PARIS • What to do about Islam in France? Considering Islamist terrorist attacks, communalism and the international manipulation of Muslim communities, the matter is pressing. But it's contentious, because managing Islam seems to go against laicite, France's staunch version of state secularism, and a 1905 law that mandates the separation of church and state.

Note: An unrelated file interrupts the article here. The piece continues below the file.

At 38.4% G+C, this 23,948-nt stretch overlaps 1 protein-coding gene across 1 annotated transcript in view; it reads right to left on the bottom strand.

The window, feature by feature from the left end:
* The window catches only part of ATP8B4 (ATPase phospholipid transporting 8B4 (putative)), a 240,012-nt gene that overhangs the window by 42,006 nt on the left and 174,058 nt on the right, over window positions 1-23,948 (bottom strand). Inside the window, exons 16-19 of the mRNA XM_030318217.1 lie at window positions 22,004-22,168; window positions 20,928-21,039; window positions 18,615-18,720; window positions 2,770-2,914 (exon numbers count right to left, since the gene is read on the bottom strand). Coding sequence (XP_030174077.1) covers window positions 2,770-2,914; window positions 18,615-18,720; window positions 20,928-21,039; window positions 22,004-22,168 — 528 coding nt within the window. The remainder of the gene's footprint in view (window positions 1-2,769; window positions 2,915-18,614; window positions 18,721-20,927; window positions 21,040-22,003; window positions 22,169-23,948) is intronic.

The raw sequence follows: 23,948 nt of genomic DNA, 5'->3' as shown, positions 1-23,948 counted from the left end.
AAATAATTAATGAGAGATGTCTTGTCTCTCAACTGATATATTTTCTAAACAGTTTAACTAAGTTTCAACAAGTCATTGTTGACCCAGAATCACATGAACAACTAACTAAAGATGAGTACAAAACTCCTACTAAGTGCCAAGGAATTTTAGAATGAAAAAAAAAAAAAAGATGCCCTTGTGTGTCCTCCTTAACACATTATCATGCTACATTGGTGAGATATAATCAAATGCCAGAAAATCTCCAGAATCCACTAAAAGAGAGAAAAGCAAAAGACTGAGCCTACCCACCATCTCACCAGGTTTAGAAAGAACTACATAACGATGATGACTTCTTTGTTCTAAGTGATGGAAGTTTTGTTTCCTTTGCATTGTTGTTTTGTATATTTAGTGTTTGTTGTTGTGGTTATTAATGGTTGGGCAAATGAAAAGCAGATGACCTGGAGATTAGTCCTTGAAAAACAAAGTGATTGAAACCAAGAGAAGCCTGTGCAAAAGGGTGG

Wouldn't revising that law be an admission that secularism is bowing to Islamism? On the other hand, if the law isn't revised, or if the French state cannot find other ways of monitoring and steering Islam, then Islam in France risks falling under the control of foreign states or the influence of radicals. That is already the case, actually: Since laicite prohibits the French authorities from using public funds to build mosques or train imams, Algeria, Morocco, Turkey and Saudi Arabia have stepped in. According to the news magazine L'Express, 70 per cent of imams practising in France are not French.